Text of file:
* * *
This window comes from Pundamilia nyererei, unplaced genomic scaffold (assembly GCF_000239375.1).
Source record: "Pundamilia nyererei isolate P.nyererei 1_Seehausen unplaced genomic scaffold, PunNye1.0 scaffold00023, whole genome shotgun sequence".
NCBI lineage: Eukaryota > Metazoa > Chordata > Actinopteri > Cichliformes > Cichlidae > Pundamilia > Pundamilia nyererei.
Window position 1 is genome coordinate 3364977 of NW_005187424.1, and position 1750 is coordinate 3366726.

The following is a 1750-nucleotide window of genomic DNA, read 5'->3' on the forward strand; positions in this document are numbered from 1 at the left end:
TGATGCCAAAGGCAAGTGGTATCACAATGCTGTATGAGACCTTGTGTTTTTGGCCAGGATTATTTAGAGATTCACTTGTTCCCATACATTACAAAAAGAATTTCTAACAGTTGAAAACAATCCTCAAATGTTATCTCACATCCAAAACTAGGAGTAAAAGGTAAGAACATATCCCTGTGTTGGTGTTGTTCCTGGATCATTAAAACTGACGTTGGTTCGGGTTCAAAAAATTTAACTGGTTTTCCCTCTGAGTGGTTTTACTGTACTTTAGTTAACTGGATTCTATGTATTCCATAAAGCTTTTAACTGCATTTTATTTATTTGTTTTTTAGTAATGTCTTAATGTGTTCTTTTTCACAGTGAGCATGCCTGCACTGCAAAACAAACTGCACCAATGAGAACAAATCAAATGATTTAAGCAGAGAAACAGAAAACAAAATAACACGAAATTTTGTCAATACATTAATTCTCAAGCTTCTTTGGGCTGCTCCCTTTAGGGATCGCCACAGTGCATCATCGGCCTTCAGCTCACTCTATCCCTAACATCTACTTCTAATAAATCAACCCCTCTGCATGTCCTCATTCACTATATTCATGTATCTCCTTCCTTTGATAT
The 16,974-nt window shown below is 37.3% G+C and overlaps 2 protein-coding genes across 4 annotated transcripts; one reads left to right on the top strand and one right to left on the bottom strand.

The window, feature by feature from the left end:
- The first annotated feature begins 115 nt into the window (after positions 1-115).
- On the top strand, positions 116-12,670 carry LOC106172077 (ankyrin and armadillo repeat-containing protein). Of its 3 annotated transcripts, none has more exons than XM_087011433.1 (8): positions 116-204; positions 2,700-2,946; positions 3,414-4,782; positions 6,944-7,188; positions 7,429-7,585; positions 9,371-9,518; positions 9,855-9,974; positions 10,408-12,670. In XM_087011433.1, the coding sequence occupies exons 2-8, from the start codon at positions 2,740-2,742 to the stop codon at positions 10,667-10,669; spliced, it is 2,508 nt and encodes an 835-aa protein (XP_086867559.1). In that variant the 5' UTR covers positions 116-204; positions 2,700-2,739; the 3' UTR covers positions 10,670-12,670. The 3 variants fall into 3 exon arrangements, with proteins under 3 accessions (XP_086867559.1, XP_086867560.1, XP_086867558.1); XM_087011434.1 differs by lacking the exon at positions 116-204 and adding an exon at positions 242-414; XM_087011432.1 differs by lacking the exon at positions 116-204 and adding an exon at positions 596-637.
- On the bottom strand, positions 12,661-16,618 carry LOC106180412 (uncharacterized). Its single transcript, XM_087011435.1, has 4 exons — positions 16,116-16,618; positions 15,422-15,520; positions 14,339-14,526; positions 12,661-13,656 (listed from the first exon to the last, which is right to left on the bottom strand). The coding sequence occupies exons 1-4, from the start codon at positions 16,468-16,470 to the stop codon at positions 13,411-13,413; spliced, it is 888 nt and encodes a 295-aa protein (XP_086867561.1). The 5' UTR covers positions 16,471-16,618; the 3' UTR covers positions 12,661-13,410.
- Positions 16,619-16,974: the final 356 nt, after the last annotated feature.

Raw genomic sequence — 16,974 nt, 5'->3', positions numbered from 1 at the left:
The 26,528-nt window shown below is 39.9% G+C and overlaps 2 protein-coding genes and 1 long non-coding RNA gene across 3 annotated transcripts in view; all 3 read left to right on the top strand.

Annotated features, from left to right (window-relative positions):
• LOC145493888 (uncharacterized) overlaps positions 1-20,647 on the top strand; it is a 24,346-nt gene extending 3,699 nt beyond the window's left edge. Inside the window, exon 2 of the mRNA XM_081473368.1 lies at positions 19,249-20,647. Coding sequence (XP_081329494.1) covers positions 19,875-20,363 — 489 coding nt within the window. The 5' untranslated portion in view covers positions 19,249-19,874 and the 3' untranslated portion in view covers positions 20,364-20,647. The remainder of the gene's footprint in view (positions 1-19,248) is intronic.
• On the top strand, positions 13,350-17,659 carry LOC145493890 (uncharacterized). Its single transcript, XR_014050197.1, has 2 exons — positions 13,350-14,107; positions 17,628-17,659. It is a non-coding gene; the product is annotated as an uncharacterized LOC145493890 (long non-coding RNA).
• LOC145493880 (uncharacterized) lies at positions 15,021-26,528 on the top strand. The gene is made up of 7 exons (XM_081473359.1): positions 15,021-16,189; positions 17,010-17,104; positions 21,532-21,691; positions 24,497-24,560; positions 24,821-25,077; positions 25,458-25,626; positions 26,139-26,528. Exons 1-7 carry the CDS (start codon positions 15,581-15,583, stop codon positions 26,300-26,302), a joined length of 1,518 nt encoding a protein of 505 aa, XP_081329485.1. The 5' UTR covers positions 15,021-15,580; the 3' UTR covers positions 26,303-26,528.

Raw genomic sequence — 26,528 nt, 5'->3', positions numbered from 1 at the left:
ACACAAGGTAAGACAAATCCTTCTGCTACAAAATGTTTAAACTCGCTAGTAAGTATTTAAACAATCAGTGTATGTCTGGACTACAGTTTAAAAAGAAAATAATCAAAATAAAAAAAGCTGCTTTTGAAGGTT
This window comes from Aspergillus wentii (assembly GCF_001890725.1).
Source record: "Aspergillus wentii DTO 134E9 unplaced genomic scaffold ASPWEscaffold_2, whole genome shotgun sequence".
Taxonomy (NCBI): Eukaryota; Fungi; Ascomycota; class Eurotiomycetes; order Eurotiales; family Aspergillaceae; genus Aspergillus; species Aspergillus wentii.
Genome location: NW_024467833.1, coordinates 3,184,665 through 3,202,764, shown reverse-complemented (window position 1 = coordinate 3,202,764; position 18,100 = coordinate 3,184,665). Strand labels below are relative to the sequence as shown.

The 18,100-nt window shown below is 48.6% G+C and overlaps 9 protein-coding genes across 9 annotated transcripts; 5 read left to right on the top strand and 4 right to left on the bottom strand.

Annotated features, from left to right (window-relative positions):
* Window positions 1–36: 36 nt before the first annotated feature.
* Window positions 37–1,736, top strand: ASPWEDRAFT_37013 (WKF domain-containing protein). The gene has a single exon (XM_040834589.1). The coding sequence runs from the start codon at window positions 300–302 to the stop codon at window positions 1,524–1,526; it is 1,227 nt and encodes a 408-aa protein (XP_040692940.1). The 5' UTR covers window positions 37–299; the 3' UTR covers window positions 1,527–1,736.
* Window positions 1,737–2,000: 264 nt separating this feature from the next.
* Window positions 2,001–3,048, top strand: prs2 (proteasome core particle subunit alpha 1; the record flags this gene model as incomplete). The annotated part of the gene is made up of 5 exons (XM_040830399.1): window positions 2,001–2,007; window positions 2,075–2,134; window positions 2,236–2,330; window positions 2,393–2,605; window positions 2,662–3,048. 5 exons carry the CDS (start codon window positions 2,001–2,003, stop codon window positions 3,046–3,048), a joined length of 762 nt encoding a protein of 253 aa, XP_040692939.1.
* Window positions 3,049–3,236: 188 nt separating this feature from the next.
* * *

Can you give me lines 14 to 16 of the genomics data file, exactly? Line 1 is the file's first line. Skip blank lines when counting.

The 26,528-nt window shown below is 39.9% G+C and overlaps 2 protein-coding genes and 1 long non-coding RNA gene across 3 annotated transcripts in view; all 3 read left to right on the top strand.

Annotated features, from left to right (window-relative positions):
• LOC145493888 (uncharacterized) overlaps positions 1-20,647 on the top strand; it is a 24,346-nt gene extending 3,699 nt beyond the window's left edge. Inside the window, exon 2 of the mRNA XM_081473368.1 lies at positions 19,249-20,647. Coding sequence (XP_081329494.1) covers positions 19,875-20,363 — 489 coding nt within the window. The 5' untranslated portion in view covers positions 19,249-19,874 and the 3' untranslated portion in view covers positions 20,364-20,647. The remainder of the gene's footprint in view (positions 1-19,248) is intronic.